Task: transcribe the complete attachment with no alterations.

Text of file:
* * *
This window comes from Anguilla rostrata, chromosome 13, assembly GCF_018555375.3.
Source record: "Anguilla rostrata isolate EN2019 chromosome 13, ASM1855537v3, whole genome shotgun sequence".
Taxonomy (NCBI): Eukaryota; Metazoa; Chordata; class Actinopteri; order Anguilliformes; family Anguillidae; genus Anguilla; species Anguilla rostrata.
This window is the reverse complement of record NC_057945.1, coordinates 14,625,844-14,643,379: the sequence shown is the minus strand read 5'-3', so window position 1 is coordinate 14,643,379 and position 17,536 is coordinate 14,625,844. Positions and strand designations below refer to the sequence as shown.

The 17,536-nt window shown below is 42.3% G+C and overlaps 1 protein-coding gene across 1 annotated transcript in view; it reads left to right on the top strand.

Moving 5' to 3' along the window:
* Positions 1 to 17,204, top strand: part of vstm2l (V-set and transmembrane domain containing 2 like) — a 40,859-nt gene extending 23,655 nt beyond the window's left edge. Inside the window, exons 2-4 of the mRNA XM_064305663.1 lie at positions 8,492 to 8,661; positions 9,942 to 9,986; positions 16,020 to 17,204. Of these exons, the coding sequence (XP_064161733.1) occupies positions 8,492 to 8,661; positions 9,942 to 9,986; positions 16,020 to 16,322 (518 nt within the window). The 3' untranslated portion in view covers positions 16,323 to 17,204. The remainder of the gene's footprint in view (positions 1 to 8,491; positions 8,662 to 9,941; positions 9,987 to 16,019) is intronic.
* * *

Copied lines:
This window comes from Anguilla rostrata, chromosome 13, assembly GCF_018555375.3.
Source record: "Anguilla rostrata isolate EN2019 chromosome 13, ASM1855537v3, whole genome shotgun sequence".
Taxonomy (NCBI): Eukaryota; Metazoa; Chordata; class Actinopteri; order Anguilliformes; family Anguillidae; genus Anguilla; species Anguilla rostrata.
This window is the reverse complement of record NC_057945.1, coordinates 14,625,844-14,643,379: the sequence shown is the minus strand read 5'-3', so window position 1 is coordinate 14,643,379 and position 17,536 is coordinate 14,625,844. Positions and strand designations below refer to the sequence as shown.

The 17,536-nt window shown below is 42.3% G+C and overlaps 1 protein-coding gene across 1 annotated transcript in view; it reads left to right on the top strand.

Moving 5' to 3' along the window:
* Positions 1 to 17,204, top strand: part of vstm2l (V-set and transmembrane domain containing 2 like) — a 40,859-nt gene extending 23,655 nt beyond the window's left edge. Inside the window, exons 2-4 of the mRNA XM_064305663.1 lie at positions 8,492 to 8,661; positions 9,942 to 9,986; positions 16,020 to 17,204. Of these exons, the coding sequence (XP_064161733.1) occupies positions 8,492 to 8,661; positions 9,942 to 9,986; positions 16,020 to 16,322 (518 nt within the window). The 3' untranslated portion in view covers positions 16,323 to 17,204. The remainder of the gene's footprint in view (positions 1 to 8,491; positions 8,662 to 9,941; positions 9,987 to 16,019) is intronic.